James Stevens considers a problem sent in by a Yachting Monthly reader who wants to know whether to risk crossing a harbour bar in poor conditions
Mike has sailed to Salcombe in his 11m long keeled yacht called Boundless with two friends. He took the east-going spring tidal stream yesterday from Plymouth, 22 miles
to the west, arriving just before high water. There was a fresh westerly wind, 25 knots occasionally gusting to 30.
Salcombe has a harbour bar with a lowest depth of 1m, but Mike had no trouble negotiating his way in and is now looking at taking the west-going tide on the return trip.
The tidal Stream flows westward from HW +4 to HW-3 Plymouth, which is about 10 minutes difference to Salcombe.
The wind is 35 knots from the southeast. Mike knows the bar can be rough but he is an experienced ocean sailor. He has encountered several gales and come through safely. His boat is strong and seaworthy, has a high Angle of Vanishing Stability (AVS) and is fully kitted out and stowed for ocean sailing.
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As Mike motors up the harbour against the wind he can see white water on the bar. This does not concern him, he has been through white water before and reckons the rough section will only last a few minutes and he will be safely outside and can take the fair wind and tide to Plymouth.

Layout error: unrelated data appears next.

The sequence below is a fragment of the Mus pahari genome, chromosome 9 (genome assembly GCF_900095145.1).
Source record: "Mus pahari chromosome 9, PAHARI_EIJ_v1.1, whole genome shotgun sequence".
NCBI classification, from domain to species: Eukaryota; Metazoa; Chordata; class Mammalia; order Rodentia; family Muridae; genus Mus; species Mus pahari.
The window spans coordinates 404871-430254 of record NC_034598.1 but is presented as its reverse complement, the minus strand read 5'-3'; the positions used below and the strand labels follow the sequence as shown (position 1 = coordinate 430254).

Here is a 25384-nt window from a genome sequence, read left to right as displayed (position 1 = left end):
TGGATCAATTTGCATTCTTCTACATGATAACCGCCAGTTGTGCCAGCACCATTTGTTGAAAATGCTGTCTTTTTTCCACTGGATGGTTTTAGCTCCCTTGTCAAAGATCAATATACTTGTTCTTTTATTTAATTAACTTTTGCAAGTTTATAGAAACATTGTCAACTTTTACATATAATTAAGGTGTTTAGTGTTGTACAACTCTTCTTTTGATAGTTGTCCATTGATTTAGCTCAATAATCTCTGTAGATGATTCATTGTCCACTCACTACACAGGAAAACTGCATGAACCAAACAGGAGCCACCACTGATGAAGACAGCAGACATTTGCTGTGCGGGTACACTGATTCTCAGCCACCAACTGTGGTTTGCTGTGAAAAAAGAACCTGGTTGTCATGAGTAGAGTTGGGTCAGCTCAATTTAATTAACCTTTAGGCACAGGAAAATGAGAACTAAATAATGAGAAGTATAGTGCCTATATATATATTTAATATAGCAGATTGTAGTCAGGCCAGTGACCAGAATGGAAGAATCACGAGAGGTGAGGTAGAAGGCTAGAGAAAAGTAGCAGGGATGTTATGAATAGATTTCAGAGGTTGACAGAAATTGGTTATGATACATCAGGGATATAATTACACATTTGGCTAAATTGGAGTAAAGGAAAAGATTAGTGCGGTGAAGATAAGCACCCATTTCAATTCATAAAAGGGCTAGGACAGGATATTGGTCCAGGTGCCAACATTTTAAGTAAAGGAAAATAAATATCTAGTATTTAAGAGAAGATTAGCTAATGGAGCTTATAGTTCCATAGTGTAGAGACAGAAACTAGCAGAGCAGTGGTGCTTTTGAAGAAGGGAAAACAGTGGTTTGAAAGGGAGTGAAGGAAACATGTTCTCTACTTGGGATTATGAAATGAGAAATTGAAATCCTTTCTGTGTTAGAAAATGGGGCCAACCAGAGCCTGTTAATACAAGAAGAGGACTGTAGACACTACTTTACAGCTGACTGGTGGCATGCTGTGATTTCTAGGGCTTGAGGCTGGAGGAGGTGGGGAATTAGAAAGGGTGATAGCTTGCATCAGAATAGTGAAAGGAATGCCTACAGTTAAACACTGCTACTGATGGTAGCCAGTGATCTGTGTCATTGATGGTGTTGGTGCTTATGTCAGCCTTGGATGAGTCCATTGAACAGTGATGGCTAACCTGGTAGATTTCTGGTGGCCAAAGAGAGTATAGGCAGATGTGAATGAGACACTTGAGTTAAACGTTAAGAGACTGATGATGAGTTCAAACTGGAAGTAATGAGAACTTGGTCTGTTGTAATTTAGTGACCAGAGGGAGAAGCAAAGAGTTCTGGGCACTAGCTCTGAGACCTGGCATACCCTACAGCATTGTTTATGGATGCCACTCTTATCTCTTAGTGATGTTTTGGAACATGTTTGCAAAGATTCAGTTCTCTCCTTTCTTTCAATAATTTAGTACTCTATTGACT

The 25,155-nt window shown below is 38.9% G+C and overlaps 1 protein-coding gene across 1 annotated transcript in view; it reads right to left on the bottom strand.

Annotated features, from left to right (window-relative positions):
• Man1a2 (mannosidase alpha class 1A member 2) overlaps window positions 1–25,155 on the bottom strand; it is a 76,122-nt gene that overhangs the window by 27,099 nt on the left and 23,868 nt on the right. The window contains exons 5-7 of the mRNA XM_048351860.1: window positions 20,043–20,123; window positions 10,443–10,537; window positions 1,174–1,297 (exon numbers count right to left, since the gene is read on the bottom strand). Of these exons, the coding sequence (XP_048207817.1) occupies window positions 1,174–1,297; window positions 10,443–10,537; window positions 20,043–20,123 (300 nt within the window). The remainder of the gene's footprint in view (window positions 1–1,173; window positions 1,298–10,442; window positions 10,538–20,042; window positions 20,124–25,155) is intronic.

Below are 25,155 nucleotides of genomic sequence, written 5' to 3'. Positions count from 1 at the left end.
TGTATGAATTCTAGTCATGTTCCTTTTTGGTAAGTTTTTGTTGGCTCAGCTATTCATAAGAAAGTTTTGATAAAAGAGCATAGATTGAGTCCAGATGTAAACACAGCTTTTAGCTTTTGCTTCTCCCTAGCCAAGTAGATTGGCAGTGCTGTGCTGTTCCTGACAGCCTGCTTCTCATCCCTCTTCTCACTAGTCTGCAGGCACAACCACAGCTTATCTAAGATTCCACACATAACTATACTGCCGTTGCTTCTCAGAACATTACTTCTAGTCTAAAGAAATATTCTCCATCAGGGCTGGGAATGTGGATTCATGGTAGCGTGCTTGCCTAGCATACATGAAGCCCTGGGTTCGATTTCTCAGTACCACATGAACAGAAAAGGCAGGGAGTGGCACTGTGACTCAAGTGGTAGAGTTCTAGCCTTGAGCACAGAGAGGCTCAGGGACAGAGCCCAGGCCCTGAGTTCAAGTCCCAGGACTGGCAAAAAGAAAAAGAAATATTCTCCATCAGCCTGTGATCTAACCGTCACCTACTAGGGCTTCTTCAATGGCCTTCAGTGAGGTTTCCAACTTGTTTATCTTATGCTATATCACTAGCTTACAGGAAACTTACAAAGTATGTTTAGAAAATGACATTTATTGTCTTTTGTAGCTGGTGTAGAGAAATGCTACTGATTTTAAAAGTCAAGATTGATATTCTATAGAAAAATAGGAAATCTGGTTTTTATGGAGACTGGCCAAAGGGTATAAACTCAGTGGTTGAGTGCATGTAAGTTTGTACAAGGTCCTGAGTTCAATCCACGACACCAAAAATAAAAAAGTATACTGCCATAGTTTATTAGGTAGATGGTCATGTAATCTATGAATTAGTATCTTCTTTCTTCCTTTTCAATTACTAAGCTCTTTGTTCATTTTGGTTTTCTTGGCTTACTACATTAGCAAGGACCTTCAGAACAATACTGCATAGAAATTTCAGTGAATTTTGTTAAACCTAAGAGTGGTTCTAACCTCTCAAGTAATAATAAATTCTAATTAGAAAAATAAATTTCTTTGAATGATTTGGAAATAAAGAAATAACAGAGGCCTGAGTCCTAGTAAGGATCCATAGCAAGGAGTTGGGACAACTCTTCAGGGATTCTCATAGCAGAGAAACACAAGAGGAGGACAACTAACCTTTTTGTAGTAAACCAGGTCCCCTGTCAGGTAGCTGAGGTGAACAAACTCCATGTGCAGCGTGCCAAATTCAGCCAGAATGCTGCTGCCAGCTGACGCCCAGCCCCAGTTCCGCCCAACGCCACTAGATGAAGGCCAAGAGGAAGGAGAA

He also knows that hundreds of yachts safely cross the bar every year in boats much less prepared than Boundless. Does he go or does he stay?
Should you risk crossing a harbour bar in rough conditions?
It is unusual for yachts to founder on Salcombe bar because most boats stay in port if the wind reaches 25 knots or more, and most skippers have read the warnings about crossing Salcombe bar, or indeed any harbour bar, on a spring ebb tide with a fresh onshore wind. In fact, pilotage instructions and the almanac always give warnings about the dangers of crossing shallow tidal harbour entrances.
When Mike entered Salcombe the tide was flooding, which is always much safer over a sand bar, and Bolt head provided a lee which makes a huge difference to the sea state.
The reason it is dangerous on this day is that in a strong south-easterly and ebb tide the sea state becomes very confused, causing the yacht’s speed through the water, even under power, to drop to one or two knots making steering very difficult.
The yacht can be knocked off course and end up beam-on to the swell. When the swell reaches the bar it breaks, which can capsize even an 11m yacht. There is a danger of the yacht or its mast hitting the sand.
Mike might be lucky and find a way through it, but his seamanship instinct should tell him to stay in port in these conditions.
In 1916 the Salcombe lifeboat capsized on Salcombe bar with the loss of 13 of its 15 crew. Lifeboats were less seaworthy then but the crew included fishermen and seafarers with local knowledge, showing that it is a hazard not to be trifled with.
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